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5

Perhaps equally interesting are theorems that can only be proved "by exhaustion"---by a long case analysis---as far as we know. For example, that there are only a finite number of sporadic simple groups seems to be such a theorem. According to Jack Schmidt, Gerhard Michler studied the issue and thinks that "it should not be taken for granted ...


5

Again, the more standard label would be "by brute force" or "case by case", rather than "by exhaustion", since the latter refers to a proto-calculus method dating back at least to Archimedes. My own reaction to lengthy case-by-case treatment is that such a discussion seems to give no reason for the phenomenon. That is, a "...


4

A classical example of proof by exhaustion is to establish an integer $N$ is prime by trial divisions. One uses trial division by candidates for divisors up to $\sqrt{N}$. This can be made slightly less exhausting by using the method of the Sieve of Eratosthenes. If $N$ is large, say 250 digits, then this approach to establishing primality is not practical, ...


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Here are several real-world problems that are mostly accessible to first-year students. Some of them require a little bit of differential equation manipulation, but a minimum amount: Geometry (where do equations of volumes of cones / spheres / etc come from) Deriving the Interest Rate Equation Deriving the Logistic Curve Deriving the Kelly Criterion Lotka-...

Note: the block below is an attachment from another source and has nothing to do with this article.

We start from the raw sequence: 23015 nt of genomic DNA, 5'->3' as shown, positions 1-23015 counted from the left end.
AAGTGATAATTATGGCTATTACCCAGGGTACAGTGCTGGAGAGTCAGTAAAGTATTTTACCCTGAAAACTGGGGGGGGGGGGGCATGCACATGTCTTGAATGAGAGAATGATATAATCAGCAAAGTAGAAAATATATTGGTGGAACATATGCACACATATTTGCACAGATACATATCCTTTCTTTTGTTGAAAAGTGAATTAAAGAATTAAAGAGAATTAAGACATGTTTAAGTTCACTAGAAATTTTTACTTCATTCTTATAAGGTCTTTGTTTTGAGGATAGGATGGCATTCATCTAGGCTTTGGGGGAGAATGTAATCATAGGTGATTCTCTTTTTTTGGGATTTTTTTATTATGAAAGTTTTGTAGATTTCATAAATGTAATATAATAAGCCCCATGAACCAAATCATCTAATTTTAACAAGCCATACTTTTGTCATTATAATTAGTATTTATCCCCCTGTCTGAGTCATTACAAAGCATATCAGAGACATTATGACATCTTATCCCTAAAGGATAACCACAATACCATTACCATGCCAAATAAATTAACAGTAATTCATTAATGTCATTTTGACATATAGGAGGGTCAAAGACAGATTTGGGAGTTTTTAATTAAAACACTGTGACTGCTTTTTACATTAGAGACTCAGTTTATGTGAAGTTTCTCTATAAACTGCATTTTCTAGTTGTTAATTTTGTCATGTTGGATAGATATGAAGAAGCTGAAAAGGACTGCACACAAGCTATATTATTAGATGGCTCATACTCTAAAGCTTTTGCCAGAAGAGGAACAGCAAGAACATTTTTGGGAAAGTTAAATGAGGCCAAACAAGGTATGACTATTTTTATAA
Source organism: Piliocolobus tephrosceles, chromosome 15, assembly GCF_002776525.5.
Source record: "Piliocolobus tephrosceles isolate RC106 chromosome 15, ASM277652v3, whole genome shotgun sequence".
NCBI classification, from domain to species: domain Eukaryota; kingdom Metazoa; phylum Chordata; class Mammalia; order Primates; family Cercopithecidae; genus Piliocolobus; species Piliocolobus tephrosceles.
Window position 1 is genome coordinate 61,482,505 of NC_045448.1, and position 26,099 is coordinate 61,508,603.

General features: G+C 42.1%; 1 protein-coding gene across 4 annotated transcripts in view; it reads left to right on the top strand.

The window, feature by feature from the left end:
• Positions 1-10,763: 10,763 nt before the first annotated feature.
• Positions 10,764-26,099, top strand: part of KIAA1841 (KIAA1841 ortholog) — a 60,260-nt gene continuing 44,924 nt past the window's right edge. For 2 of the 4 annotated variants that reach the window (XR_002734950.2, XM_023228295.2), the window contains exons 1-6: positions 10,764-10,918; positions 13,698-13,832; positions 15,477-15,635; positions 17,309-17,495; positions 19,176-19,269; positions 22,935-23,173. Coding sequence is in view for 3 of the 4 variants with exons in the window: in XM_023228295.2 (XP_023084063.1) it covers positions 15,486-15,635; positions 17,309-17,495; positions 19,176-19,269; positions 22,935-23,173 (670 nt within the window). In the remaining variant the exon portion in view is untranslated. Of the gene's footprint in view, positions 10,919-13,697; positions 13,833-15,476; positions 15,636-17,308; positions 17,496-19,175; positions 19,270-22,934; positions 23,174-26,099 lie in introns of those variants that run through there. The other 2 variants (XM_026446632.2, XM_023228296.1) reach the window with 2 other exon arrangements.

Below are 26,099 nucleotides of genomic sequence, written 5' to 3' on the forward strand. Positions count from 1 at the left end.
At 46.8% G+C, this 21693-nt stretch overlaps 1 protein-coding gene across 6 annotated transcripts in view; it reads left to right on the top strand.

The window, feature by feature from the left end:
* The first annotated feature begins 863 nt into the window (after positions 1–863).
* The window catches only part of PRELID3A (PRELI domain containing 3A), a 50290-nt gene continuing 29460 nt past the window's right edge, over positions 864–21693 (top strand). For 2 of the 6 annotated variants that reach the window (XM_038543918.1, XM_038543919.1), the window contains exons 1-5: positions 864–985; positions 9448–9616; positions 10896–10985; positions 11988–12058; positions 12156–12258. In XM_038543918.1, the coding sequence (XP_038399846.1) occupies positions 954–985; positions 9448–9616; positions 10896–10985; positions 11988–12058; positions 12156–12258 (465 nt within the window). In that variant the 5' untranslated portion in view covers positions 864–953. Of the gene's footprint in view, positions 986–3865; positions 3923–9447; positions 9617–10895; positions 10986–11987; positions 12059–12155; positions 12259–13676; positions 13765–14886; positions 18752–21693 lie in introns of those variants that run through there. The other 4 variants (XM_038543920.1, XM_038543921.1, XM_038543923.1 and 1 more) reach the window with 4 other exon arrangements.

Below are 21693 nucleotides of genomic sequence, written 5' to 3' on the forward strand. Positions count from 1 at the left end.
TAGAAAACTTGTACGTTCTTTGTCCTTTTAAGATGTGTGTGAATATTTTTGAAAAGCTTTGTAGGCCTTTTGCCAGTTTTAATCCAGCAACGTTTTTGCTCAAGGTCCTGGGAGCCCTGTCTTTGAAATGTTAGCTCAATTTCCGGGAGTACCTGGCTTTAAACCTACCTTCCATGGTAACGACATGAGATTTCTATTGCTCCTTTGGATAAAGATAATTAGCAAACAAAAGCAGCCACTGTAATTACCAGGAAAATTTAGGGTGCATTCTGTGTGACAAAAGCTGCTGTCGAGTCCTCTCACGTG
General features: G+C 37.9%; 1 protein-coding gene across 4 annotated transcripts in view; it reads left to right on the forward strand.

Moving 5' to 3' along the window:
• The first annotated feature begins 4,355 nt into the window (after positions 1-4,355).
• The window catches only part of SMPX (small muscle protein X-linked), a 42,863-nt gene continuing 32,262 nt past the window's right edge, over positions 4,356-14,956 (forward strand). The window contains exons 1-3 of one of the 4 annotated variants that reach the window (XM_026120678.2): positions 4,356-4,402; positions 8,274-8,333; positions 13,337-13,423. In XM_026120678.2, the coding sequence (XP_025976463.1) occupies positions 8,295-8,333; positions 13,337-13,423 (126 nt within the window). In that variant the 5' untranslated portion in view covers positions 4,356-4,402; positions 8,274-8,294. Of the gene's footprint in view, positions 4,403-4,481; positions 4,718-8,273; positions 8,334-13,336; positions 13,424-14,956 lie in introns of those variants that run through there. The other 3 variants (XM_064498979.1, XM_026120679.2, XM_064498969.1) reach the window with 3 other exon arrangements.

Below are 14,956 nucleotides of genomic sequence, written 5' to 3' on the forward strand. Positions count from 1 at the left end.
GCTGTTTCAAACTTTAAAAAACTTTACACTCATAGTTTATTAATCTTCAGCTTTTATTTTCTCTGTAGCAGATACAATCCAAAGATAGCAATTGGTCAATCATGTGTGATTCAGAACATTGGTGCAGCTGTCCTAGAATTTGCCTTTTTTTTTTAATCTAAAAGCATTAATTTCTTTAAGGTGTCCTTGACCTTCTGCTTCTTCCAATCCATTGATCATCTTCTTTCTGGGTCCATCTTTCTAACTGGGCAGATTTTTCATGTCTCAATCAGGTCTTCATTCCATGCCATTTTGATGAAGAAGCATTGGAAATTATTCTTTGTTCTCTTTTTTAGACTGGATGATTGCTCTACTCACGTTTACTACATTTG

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More of a comment than an answer but I don't have the rep to post comments. When my AP calc professor was introducing derivatives, we dropped Barbie dolls out of a window and timed their descent lol. We found average speeds that way, and then he asked us if we could determine the speed it was falling at exactly 1 second. There's not a good way to do this ...


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I worry about throwing a bunch of application/modeling that relies on diffyQs beyond the AP curriculum. You are combining tougher aspect (applications are harder than straight math) along with new math content. This is sort of what I hate about how PDEs are taught (relatively unfamiliar application, like string tension, plus the new math needed to solve it)...


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While you're talking about physics, you might want to mention generally the way physics is computed in video games. The positions and velocities of various objects are updated every fraction of a second, with the new velocity being the old velocity plus acceleration (due to forces) times time and the new position being the old position plus velocity times ...


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